Quebec’s opposition to the deal was “the biggest hurdle,” he said. “There have been a number of head offices leaving Quebec, so it’s a touchy issue that the PQ will continue to respond to.”
Other Quebec companies such as drugstore company Jean Coutu Group Inc. of Longueuil, Laval-based Alimentation Couche-Tard Inc. and Montreal-based Dollarama Inc. may also be considered strong provincial brands.
Former Premier Jean Charest unveiled the so-called Plan Nord in May 2011, promising C$80 billion of government and company investments by 2036 to tap mining and energy resources in an area twice the size of France.
Marois criticized the plan during the campaign for leaving too much profit in company hands. According to its electoral platform, the Parti Quebecois would introduce a 5 percent minimal royalty on the gross value of all mining output, in addition to a 30 percent tax on “super profits” from non- renewable resources.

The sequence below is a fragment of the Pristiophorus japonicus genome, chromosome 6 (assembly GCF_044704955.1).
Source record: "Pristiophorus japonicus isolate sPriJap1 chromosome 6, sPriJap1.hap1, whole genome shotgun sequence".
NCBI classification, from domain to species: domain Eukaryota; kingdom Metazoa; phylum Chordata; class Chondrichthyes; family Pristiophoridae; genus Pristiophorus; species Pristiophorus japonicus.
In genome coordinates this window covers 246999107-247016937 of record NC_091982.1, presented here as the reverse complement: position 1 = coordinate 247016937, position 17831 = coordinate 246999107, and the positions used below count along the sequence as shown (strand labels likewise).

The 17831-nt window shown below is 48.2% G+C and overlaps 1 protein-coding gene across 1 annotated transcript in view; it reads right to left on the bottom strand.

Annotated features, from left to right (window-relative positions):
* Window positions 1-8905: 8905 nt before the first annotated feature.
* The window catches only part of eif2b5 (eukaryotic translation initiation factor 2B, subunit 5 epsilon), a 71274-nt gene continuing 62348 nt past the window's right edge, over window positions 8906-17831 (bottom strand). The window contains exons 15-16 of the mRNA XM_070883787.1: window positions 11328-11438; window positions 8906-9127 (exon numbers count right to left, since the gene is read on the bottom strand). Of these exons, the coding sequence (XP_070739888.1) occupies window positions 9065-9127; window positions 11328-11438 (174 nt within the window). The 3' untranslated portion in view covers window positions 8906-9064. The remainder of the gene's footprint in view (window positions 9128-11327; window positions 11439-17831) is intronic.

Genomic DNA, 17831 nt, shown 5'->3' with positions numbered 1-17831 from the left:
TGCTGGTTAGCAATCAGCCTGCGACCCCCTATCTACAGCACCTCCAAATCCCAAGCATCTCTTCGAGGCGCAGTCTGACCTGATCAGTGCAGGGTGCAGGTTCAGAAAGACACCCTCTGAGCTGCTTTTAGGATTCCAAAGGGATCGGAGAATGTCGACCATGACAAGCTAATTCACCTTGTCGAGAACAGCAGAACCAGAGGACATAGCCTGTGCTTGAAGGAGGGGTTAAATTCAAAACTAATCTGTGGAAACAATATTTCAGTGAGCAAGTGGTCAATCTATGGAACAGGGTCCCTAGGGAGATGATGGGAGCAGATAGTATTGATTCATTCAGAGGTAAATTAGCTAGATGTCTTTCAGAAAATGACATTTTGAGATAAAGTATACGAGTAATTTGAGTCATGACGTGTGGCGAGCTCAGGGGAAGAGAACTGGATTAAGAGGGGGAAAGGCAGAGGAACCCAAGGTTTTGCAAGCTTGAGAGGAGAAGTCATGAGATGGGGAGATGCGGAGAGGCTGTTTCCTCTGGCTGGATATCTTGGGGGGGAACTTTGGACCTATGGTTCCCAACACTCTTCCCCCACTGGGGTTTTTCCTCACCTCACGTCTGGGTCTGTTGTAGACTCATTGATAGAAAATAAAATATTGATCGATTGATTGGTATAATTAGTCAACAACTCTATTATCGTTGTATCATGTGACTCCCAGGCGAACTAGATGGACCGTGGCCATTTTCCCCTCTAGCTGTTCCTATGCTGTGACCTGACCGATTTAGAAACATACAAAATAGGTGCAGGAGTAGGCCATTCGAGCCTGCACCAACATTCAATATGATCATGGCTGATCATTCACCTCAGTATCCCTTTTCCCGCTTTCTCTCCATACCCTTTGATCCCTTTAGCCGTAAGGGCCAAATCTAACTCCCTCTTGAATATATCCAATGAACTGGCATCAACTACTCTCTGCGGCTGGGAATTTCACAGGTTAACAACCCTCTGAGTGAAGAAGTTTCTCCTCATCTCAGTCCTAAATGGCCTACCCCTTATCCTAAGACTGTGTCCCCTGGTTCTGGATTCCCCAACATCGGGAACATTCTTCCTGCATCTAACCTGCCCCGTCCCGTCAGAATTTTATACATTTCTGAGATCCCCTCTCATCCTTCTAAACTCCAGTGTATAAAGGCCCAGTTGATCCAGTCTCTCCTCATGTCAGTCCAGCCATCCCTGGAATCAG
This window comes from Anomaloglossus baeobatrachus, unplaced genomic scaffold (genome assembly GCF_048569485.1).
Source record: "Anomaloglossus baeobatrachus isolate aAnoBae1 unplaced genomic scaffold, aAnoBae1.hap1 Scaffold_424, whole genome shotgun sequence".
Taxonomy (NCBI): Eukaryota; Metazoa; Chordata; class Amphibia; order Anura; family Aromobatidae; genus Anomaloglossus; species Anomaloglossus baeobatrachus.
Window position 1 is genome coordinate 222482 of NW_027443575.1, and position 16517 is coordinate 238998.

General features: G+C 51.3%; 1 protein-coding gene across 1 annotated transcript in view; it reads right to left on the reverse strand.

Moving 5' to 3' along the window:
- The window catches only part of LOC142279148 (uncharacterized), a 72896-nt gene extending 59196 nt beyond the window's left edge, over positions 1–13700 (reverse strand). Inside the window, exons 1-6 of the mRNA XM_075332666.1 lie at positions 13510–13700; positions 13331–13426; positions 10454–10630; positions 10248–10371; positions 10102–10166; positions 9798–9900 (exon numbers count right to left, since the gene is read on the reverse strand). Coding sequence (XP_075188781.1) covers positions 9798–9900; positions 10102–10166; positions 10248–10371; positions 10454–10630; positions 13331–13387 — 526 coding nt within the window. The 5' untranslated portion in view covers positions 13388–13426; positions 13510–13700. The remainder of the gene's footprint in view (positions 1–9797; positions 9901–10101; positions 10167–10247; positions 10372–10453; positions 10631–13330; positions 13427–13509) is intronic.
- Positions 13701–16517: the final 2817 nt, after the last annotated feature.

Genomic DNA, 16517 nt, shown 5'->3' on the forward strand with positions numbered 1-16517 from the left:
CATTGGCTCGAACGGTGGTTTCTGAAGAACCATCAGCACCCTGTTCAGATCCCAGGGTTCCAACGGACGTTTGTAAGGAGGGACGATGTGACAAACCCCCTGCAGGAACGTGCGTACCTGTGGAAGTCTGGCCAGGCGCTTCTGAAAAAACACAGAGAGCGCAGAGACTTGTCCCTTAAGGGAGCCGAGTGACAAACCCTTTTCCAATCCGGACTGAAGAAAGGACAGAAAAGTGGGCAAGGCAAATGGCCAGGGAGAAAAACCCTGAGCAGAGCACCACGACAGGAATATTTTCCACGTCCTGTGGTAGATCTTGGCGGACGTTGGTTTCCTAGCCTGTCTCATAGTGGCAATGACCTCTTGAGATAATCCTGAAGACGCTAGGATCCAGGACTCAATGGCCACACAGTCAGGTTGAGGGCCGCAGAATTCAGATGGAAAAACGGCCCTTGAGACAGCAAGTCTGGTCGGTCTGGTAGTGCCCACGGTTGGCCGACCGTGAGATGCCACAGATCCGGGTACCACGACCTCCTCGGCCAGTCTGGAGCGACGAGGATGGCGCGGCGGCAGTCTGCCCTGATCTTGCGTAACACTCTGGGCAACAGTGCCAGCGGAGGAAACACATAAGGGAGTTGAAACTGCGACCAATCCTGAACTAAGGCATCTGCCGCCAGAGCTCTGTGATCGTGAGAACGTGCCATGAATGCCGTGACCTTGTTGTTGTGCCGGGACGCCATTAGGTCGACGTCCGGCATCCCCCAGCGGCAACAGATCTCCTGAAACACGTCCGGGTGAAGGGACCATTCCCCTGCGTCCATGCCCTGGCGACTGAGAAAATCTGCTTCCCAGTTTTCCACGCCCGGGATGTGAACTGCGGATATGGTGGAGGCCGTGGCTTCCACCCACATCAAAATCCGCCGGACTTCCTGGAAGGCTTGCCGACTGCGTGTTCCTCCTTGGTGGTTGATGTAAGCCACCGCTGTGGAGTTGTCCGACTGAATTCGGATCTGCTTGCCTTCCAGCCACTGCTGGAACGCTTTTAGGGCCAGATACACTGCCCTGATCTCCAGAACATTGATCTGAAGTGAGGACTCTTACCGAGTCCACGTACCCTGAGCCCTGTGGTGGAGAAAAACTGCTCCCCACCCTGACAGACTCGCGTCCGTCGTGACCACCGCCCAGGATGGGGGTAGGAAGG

“If other capital providers are nervous and are staying away, that says to a mine developer like me that projects will be cheaper, valuations will be lower,” said Brian Tobin, chairman of Marret Resource Corp. (MAR), which invests in natural resource debt securities. “If others are nervous and the consequence of that is a greater field for me to play on, I’m happy with that.”
Tobin, a former premier of Newfoundland and Labrador, was chairman of Montreal-based Consolidated Thompson Iron Mines Ltd. when the company closed a $4.9 billion deal with U.S. miner Cliffs Natural Resources Inc. last year. He has met Marois while in politics and called her a “pragmatic” politician.
“I expect she’ll bring the same sense of pragmatism to the office of the premier,” he said. “I don’t see the Parti Quebecois doing things that will mean the loss of capital or jobs in Quebec.”
To contact the editor responsible for this story: David Scanlan at firstname.lastname@example.org